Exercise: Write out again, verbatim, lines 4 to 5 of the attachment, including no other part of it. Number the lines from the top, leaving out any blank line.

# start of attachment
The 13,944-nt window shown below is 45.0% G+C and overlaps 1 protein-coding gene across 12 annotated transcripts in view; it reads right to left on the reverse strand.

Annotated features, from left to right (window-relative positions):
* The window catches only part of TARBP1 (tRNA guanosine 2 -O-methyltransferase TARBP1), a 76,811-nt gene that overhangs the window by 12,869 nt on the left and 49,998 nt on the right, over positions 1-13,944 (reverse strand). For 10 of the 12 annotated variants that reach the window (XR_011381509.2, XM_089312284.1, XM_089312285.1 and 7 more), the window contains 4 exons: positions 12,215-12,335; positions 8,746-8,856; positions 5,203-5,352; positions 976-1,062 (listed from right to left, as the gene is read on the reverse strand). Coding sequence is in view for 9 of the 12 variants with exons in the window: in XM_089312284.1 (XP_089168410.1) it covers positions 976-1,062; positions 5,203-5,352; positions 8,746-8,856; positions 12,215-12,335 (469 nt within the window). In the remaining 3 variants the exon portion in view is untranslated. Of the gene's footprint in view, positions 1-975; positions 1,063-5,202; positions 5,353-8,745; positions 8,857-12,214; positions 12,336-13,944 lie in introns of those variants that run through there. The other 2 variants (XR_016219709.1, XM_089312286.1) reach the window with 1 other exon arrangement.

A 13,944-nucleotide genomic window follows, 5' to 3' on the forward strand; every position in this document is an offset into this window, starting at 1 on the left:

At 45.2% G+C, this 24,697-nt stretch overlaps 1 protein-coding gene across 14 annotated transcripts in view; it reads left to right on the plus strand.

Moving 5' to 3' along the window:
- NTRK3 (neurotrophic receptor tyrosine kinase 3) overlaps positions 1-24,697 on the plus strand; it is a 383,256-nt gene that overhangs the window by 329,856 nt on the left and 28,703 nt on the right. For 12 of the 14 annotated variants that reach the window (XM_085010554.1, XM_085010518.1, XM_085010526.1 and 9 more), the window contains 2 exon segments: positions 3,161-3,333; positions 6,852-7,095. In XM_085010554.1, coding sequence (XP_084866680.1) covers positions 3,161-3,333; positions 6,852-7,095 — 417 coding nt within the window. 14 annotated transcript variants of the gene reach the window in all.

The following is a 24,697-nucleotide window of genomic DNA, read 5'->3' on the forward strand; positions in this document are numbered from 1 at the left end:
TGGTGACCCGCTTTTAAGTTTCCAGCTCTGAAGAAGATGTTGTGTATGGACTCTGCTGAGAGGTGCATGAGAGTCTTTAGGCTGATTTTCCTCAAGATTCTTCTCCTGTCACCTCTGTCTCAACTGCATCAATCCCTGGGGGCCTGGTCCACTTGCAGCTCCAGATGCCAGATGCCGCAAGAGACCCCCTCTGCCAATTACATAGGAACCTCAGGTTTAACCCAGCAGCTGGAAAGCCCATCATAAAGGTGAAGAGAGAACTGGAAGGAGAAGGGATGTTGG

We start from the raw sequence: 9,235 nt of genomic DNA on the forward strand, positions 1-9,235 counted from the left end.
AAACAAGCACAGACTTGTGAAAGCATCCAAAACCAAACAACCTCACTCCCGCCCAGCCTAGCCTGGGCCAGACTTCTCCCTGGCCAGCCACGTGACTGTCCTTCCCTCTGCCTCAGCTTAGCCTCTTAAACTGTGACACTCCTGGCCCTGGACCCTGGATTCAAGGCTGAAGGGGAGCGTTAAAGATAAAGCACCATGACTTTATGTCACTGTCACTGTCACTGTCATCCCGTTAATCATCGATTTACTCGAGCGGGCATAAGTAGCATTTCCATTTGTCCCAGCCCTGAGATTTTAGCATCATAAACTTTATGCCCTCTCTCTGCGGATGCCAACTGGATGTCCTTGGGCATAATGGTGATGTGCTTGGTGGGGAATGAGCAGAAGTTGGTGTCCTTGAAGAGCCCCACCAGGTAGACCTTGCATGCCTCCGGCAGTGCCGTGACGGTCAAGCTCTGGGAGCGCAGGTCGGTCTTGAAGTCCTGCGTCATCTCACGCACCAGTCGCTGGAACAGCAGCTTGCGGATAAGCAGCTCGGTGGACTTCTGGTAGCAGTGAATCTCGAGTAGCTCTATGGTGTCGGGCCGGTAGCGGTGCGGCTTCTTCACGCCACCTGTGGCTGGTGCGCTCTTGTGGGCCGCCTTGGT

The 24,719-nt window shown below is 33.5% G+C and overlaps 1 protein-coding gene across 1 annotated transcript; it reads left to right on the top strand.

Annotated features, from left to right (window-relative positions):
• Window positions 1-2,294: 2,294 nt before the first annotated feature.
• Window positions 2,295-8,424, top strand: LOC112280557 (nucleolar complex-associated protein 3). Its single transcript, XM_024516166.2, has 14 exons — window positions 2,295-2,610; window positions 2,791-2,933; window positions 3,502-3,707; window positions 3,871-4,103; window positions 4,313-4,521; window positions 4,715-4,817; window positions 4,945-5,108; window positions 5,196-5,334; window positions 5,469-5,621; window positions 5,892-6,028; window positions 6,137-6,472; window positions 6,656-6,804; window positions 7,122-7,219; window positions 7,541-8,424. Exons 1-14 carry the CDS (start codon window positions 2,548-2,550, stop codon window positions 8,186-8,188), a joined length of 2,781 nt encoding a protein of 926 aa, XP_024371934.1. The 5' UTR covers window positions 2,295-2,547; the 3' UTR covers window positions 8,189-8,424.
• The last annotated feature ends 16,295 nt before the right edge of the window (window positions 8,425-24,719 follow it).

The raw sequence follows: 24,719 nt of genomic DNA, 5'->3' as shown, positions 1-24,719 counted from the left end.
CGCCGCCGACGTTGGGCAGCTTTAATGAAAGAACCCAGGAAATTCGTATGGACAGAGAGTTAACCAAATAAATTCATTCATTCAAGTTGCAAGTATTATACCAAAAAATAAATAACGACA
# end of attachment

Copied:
A 13,944-nucleotide genomic window follows, 5' to 3' on the forward strand; every position in this document is an offset into this window, starting at 1 on the left:

At 45.2% G+C, this 24,697-nt stretch overlaps 1 protein-coding gene across 14 annotated transcripts in view; it reads left to right on the plus strand.